Now that we have a better idea of what we want let’s implement our InputFilter:

class InputFilter(admin.SimpleListFilter):
template = 'admin/input_filter.html'
    def lookups(self, request, model_admin):
# Dummy, required to show the filter.
return ((),)

We inherit from SimpleListFilter and override the template. We don’t have any lookups and we want the template to render a text input instead of choices:

// templates/admin/input_filter.html
{% load i18n %}
<h3>{% blocktrans with filter_title=title %} By {{ filter_title }} {% endblocktrans %}</h3>
<ul>
<li>
<form method="GET" action="">
<input
type="text"
value="{{ spec.value|default_if_none:'' }}"
name="{{ spec.parameter_name }}"/>
</form>

</li>
</ul>

We use similar markup to Django’s existing list filter to make it native. The template renders a simple form with a GET action and a text field for the parameter. When this form is submitted the URL will be updated with the parameter name and the submitted value.

Play nice with other filters

So far our filter works but only if there are no other filters. If we want to play nice with other filters we need to consider them in our form. To do that, we need to get their values.

The list filter has another function called “choices”. The function accepts a changelist object that contains all the information about the current view and return a list of choices.

We don’t have any choices, so we are going to use this function to extract all the filters that were applied to the queryset and expose them to the template:

class InputFilter(admin.SimpleListFilter):
template = 'admin/input_filter.html'
    def lookups(self, request, model_admin):
# Dummy, required to show the filter.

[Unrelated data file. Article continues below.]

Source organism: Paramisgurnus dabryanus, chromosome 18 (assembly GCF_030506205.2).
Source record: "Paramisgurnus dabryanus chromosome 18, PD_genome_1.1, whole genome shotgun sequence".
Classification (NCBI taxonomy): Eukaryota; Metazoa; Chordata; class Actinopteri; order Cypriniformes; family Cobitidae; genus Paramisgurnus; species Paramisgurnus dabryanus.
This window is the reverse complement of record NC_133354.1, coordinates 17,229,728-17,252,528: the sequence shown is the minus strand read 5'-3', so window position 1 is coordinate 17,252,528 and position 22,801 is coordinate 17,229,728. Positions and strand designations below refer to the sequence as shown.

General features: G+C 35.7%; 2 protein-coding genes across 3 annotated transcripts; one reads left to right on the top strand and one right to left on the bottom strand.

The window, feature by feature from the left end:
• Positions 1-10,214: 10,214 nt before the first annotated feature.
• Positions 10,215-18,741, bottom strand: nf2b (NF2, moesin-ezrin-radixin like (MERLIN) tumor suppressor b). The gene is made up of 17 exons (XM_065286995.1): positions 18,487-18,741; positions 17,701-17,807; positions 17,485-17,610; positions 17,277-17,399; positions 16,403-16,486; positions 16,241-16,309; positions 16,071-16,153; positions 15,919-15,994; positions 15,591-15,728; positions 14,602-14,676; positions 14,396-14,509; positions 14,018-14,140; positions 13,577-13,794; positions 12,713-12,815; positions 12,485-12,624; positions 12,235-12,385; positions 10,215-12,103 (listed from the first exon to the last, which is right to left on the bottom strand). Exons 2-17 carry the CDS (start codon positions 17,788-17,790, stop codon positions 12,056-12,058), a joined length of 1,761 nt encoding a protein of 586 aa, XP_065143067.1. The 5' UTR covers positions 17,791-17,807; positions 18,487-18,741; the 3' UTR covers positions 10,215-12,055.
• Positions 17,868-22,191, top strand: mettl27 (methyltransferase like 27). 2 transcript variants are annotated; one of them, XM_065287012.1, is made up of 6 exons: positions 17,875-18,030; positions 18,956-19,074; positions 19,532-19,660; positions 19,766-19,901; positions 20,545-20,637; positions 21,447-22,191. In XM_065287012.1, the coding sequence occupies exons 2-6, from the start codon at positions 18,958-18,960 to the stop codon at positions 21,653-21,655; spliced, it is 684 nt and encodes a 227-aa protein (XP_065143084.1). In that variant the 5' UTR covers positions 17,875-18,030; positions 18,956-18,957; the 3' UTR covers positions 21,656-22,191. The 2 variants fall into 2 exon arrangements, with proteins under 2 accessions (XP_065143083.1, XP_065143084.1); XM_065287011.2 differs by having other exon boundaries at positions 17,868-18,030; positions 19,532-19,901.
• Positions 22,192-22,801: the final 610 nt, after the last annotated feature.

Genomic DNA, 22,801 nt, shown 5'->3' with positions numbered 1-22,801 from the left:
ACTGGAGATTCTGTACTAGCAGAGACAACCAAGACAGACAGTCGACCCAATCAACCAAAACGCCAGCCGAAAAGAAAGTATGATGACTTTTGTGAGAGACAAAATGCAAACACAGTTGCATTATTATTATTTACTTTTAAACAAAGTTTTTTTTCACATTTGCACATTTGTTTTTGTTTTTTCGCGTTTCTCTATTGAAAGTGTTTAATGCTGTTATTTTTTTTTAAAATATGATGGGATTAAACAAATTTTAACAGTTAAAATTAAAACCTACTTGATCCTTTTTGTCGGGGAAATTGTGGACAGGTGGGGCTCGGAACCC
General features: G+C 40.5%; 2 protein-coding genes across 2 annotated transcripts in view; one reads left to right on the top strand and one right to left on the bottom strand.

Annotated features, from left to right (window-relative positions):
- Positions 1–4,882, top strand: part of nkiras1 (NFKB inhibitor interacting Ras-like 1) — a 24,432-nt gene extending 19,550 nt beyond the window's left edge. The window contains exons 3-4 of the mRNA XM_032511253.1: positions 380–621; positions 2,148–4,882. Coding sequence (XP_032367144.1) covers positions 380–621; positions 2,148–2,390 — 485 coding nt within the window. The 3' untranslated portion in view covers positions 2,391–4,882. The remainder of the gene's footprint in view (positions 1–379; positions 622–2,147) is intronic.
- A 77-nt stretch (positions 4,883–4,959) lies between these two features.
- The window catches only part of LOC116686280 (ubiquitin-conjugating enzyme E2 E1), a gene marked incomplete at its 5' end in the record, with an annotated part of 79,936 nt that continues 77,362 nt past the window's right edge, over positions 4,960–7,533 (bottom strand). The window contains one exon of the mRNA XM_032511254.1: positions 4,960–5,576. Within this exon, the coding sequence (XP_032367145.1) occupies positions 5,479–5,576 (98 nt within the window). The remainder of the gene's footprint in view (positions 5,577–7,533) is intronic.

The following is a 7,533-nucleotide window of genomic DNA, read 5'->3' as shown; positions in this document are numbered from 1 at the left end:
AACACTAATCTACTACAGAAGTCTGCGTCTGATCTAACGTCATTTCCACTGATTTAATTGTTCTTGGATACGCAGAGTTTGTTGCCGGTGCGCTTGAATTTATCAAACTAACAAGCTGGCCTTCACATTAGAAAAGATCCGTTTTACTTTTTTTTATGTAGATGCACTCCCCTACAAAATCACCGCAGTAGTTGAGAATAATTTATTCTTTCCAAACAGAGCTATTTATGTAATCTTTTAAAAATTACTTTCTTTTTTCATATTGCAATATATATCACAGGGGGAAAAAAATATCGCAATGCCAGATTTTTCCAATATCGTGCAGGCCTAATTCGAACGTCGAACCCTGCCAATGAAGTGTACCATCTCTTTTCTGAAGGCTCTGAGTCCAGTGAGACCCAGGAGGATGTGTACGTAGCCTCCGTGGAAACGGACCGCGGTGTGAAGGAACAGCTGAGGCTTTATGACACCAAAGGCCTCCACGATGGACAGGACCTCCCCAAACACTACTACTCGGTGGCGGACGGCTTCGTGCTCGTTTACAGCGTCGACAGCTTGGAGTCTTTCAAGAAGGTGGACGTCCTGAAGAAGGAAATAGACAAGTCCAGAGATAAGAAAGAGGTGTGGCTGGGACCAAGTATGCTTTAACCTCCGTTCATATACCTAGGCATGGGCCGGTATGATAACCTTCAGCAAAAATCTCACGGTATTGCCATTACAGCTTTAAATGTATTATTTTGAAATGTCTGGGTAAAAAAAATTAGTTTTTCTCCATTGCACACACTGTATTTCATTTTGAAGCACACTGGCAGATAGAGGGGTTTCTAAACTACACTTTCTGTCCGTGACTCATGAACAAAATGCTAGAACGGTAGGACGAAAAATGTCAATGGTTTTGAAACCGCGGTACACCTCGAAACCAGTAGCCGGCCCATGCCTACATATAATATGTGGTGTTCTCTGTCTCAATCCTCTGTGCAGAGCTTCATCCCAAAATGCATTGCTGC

return ((),)
    def choices(self, changelist):
# Grab only the "all" option.
all_choice = next(super().choices(changelist))
all_choice['query_parts'] = (
(k, v)
for k, v in changelist.get_filters_params().items()
if k != self.parameter_name
)
yield all_choice

To include the filters we add a hidden input field for each parameter:

// templates/admin/input_filter.html
{% load i18n %}
<h3>{% blocktrans with filter_title=title %} By {{ filter_title }} {% endblocktrans %}</h3>
<ul>
<li>
{% with choices.0 as all_choice %}
<form method="GET" action="">
        {% for k, v in all_choice.query_parts %}
<input type="hidden" name="{{ k }}" value="{{ v }}" />
{% endfor %}
        <input 
type="text"
value="{{ spec.value|default_if_none:'' }}"
name="{{ spec.parameter_name }}"/>
    </form>
{% endwith %}
</li>
</ul>

Now we have a filter with a text input that plays nice with other filters. The only thing left to do it to add a “clear” option.

To clear the filter we need a URL that include all filters except ours:

// templates/admin/input_filter.html
...
<input  
type="text"
value="{{ spec.value|default_if_none:'' }}"
name="{{ spec.parameter_name }}"/>

{% if not all_choice.selected %}
<strong><a href="{{ all_choice.query_string }}">⨉ {% trans 'Remove' %}</a></strong>
{% endif %}

...

Voilà!

This is what we get:

InputFilter with other filters and a remove button

The complete code:


Bonus

Search multiple words similar to Django search

You might have noticed that when searching multiple words Django find results that include at least one of the words and not all.

For example, if you search for a user “John Duo” Django will find both “John Foo” and “Bar Due”. This is very convenient when searching for things like full name, product names and so on.

We can implement a similar condition using our InputFilter:

from django.db.models import Q
class UserFilter(InputFilter):
parameter_name = 'user'
title = _('User')
    def queryset(self, request, queryset):
term = self.value()
        if term is None:
return
        any_name = Q()
for bit in term.split():
any_name &= (
Q(user__first_name__icontains=bit) |
Q(user__last_name__icontains=bit)
)
        return queryset.filter(any_name)

This is it!

Check out my other posts on Django Admin: